To breed, or not to breed?


Australia has had a dramatic increase in the national fertility rate, putting it at its highest rate since the 1980’s. A report from the Australian Productivity Comission said on Tuesday that that while "in a safe zone" now in terms of fertility rate, any further increases could damage the economy. An article in the (Australian) Daily Telegraph reviews the report, saying that having more children will "shift women out of the workforce while they care for babies, depressing labour supply and reducing the taxation base" – factors that could potentially hurt the economy. Further on it states, "the women having the babies would be exacerbating the financial impacts of the government".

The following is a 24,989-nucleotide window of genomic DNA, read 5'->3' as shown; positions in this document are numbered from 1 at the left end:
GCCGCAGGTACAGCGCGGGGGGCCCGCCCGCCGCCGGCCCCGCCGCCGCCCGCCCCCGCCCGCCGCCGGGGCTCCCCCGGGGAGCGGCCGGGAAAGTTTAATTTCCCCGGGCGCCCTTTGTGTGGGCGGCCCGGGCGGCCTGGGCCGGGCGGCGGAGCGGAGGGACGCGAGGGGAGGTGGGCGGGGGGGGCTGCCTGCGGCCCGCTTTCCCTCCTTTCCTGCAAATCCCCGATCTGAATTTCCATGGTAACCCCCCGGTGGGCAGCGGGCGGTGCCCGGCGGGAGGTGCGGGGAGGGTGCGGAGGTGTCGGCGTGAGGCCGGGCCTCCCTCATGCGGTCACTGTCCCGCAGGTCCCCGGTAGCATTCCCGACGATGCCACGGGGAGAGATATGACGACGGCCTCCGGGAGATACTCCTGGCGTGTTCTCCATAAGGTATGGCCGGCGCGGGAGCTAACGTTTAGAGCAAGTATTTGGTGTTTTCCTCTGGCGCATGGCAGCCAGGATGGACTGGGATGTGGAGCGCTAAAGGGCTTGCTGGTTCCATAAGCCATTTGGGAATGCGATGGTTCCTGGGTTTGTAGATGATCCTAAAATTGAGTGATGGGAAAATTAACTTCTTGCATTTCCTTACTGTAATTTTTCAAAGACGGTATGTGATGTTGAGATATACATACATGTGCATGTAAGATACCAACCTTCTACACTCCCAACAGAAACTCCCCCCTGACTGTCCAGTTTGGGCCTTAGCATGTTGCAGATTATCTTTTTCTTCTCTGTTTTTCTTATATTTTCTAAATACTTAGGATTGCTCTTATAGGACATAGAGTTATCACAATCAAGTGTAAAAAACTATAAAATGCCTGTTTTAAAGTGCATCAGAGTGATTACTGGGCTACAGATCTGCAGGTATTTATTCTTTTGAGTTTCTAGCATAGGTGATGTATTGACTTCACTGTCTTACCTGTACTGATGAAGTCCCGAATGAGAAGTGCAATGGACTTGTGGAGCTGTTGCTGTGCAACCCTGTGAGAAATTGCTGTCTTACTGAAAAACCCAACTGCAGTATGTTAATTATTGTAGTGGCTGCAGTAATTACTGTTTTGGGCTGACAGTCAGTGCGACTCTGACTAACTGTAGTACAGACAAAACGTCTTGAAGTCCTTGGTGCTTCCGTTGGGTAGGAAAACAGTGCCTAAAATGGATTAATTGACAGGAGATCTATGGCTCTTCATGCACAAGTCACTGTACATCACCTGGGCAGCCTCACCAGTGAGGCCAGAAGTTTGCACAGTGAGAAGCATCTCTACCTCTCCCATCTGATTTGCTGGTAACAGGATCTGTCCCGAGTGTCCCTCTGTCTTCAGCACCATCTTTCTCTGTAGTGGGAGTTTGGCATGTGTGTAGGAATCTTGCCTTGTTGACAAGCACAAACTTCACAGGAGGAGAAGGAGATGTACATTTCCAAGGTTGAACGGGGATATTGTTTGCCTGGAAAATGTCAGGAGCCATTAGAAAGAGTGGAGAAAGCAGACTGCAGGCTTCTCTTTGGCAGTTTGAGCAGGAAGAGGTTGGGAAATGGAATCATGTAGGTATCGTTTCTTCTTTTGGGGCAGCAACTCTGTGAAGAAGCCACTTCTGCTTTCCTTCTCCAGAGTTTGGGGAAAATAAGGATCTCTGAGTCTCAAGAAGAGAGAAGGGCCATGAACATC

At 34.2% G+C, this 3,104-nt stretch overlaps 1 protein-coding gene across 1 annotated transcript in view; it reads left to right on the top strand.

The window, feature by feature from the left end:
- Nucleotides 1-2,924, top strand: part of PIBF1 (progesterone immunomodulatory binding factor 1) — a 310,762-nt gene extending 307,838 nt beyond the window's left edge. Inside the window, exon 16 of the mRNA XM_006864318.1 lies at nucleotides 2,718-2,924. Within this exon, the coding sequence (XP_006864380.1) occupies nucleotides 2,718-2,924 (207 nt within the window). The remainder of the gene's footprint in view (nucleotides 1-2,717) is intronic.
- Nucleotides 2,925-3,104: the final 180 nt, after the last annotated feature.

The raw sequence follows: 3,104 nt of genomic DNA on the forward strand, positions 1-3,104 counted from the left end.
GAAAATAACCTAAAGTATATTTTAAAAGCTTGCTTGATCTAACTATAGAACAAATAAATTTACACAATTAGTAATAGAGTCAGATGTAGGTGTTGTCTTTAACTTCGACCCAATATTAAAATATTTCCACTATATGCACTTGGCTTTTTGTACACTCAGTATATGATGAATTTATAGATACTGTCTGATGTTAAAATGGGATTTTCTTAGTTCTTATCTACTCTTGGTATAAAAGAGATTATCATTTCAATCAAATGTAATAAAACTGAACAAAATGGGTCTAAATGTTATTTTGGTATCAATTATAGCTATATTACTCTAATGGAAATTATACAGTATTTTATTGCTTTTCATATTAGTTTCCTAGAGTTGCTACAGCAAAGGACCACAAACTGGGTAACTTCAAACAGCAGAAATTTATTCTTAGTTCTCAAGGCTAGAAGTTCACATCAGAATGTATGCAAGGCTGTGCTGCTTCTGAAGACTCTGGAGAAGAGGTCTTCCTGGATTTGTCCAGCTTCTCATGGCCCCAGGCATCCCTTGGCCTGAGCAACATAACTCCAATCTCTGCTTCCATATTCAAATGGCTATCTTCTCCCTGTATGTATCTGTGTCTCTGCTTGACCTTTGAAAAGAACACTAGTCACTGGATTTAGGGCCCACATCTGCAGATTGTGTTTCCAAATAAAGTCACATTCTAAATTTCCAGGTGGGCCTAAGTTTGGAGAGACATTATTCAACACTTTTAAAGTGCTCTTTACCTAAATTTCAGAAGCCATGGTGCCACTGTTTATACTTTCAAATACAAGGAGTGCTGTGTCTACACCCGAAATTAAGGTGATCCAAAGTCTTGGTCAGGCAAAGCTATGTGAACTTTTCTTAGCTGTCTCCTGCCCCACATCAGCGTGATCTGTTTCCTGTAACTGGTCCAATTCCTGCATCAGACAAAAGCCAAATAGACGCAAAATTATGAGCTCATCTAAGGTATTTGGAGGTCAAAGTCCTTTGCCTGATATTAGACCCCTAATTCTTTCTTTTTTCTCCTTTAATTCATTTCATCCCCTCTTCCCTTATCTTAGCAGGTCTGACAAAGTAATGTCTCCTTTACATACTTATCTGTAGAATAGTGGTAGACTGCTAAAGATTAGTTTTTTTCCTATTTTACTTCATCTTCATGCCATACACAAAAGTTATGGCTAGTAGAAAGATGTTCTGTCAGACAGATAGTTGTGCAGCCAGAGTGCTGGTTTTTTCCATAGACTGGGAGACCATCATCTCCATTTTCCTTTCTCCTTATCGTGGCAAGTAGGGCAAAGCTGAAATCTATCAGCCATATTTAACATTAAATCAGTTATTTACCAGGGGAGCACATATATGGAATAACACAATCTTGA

What this article fails to mention is that more and more women are now having children and working outside the home. So, yes, there is the time they take where they are not contributing to GDP, but shortly after they are back in the workplace. Also, it puts far too much emphasis on the short-term outcome, rather than highlighting the long-term benefits of a replenished population. A growing labour force is one of the requirements of growth. While they are growing up, children are, technically, a drain on funds, but the end result of a larger labour base more than overcomes this through increased productivity in the long-run.